What Is a Small Business? Definition and Guide

What is a Small Business

A small business is a corporation, partnership, or sole proprietorship that has a lower number of employees (and typically lower revenue) than larger businesses. The exact legal definition of a small business can vary from place-to-place and is often dependent on the industry of the business.

The U.S. Small Business Administration uses size standards to define businesses as “small” for the purpose of determining their eligibility for government grant programs. Standards differ based on industry, so a company could have as many as 1,500 employees and still be labeled small.

As of 2022, there are 33.2 million small businesses in the United States, accounting for 99.9% of all companies nationwide, according to the U.S. Census Bureau. Companies with fewer than 20 employees account for 32.5 million small businesses, with 27.1 million having no employees at all, meaning the only worker is the owner.

Who are small business owners?

According to the SBA, men own 56.8% of small businesses, women own 38.3%, and the remaining 4.8% are equally owned by men and women partnerships. Women are more likely to own service-based businesses, where men own more product or technology-based ventures.

Besides the number of employees, the SBA has other factors that help determine if a company is a small business:

  • Is the company headquartered in the U.S.?
  • Does it operate primarily in the U.S.?
  • Is it a for-profit venture?
  • Is it independently owned and operated (versus being owned by a parent corporation)?
  • Is it a minority player in its industry (versus holding a major market share)?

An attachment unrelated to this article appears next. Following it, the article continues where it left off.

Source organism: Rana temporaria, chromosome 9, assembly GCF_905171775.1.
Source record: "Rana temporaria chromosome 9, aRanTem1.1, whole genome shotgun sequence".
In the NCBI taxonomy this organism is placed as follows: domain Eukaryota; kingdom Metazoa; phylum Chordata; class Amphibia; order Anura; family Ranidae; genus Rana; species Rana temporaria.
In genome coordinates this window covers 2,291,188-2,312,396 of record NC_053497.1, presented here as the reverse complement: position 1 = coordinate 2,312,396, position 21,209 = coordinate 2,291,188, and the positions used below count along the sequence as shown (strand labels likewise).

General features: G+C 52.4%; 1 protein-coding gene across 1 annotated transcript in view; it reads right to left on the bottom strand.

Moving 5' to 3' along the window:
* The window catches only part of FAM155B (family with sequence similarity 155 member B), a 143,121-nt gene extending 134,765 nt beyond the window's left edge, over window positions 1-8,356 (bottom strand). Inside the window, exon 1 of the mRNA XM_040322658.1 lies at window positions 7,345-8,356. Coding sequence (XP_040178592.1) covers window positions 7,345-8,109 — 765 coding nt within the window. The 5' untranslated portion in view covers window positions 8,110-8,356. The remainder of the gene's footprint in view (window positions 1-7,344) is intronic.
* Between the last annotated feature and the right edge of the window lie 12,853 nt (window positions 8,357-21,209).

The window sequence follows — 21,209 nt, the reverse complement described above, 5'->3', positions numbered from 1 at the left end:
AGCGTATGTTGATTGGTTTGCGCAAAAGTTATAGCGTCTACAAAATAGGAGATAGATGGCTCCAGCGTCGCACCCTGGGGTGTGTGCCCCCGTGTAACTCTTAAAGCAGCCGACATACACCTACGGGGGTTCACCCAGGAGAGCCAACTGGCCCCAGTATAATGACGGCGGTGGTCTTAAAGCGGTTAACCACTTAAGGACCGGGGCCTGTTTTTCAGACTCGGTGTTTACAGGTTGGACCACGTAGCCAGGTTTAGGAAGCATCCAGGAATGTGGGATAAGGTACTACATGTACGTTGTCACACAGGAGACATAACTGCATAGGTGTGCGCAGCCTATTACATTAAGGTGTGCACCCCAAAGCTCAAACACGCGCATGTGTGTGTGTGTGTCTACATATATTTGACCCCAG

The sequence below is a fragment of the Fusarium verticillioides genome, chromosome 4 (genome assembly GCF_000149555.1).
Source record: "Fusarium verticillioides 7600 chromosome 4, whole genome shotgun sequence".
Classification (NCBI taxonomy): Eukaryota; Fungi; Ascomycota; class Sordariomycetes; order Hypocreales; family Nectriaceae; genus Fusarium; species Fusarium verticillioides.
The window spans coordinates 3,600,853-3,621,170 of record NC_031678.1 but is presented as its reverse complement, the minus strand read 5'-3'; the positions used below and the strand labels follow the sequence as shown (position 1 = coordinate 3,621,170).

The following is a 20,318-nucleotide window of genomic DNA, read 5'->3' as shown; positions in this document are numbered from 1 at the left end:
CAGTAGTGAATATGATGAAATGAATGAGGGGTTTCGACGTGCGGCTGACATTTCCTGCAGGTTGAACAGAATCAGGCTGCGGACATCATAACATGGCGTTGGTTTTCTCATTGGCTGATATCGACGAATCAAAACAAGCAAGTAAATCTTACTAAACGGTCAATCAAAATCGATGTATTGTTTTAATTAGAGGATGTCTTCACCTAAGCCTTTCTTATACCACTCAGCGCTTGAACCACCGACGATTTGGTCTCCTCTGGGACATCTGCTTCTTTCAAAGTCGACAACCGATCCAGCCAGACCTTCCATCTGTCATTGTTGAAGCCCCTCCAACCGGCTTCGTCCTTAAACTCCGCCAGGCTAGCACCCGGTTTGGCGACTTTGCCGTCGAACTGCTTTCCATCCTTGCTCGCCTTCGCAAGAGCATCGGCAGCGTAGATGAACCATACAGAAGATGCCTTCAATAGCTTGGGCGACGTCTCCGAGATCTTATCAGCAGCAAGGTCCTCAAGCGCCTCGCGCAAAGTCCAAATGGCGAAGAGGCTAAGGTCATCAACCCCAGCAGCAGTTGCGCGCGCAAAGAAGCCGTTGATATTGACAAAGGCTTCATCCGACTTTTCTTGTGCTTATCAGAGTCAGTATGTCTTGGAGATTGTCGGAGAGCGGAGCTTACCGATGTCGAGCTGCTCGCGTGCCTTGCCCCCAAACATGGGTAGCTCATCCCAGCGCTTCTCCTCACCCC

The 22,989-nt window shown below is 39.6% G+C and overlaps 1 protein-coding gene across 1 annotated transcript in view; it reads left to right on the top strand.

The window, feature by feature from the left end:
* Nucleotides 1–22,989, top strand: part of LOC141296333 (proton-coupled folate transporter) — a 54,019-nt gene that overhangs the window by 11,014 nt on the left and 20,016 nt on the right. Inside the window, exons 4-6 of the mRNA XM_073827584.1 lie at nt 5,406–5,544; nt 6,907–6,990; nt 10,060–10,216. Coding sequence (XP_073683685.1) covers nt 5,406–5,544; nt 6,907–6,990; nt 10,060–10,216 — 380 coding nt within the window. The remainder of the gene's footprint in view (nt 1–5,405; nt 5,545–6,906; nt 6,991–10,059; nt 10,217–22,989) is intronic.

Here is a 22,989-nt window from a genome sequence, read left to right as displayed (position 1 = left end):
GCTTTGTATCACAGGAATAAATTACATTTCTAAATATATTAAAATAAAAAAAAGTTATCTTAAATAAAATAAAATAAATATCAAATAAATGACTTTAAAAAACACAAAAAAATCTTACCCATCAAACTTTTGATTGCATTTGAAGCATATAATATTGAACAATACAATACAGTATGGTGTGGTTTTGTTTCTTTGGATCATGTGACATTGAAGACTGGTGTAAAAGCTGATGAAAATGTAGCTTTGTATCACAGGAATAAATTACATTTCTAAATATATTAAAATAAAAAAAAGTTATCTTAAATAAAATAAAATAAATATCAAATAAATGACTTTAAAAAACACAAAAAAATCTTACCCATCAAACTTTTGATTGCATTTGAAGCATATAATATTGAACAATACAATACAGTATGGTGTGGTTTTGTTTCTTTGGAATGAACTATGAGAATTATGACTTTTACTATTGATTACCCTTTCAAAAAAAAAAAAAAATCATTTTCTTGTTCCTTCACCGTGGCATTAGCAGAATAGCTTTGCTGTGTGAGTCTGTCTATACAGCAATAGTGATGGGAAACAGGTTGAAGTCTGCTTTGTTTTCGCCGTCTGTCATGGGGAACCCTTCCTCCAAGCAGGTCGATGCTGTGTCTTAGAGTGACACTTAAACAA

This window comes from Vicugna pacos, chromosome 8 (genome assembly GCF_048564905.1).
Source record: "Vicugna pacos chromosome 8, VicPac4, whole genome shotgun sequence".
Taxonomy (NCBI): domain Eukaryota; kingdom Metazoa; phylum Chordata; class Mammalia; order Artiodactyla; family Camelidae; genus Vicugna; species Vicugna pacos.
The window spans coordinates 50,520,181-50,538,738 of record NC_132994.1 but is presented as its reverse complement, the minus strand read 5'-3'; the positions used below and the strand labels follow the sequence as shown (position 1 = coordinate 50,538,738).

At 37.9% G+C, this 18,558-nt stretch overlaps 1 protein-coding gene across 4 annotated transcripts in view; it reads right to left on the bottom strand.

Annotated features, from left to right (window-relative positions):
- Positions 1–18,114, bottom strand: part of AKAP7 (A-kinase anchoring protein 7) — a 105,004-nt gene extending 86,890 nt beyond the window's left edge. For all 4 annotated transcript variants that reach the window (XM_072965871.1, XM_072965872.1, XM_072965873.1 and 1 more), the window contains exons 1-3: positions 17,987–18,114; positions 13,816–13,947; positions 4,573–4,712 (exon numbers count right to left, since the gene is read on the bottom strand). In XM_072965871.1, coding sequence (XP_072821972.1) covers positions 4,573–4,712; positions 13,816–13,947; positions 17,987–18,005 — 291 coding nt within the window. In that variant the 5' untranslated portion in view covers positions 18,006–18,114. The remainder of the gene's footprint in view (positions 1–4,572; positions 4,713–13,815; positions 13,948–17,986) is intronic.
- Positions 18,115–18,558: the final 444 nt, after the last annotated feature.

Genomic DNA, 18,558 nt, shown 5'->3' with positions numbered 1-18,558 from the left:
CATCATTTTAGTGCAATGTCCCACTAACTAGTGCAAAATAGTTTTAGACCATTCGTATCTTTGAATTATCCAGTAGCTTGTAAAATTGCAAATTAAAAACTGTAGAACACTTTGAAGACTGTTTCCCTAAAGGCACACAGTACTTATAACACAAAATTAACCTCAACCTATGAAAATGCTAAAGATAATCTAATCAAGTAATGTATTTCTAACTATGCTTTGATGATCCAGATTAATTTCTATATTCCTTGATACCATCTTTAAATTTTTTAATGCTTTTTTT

Why does it matter?

Officially qualifying as a small business can help a company compete for government contracts, if it so desires. There are government contracting opportunities that are set aside specifically for small businesses – meaning only a small business can win it.

More importantly, in general terms, a small business has much different operational issues than a major corporation. Small businesses often have more difficulty borrowing money, may focus on serving a local or regional geographic area, and frequently have far less bureaucracy (and that’s a good thing) than their larger brethren.

On the plus side, small businesses are frequently known for their adaptability and flexibility (it’s much easier to turn a small boat than a huge destroyer quickly), their customer service focus (probably since each customer is important to their success), and their creativity and innovation (which is why larger companies often acquire small businesses).

Small Business FAQ

How do you define small business?

Small business is defined as a business that has a limited number of employees, typically fewer than 500, and operates independently of larger corporations. Small businesses are typically privately owned and operated and have a single owner or a small group of owners.

What are the 3 types of small business?

  • Sole Proprietorship: This is a business owned and operated by one person. The sole proprietor is personally responsible for all business debts and liabilities.
  • Limited Liability Company: This type of business structure combines features of both corporations and partnerships. It limits the personal liability of the owners and offers pass-through taxation.
  • Corporation: A corporation is a separate legal entity owned by shareholders. This type of business structure offers limited liability for its owners, but is subject to double taxation.

What is a small business example?

A small business example is a retail store, an online store, a restaurant, a bakery, a cleaning service, a landscaping service, or a consultancy business.

What are the five 5 types of small business?

  • Retail store: A retail store is a business that sells goods to consumers.
  • Service business: A service business provides services to businesses or consumers.
  • Manufacturing business: A manufacturing business produces goods by transforming raw materials into products.
  • eCommerce business: An eCommerce business sells goods or services online.
  • Freelance business: A freelance business provides services on a contract or project basis.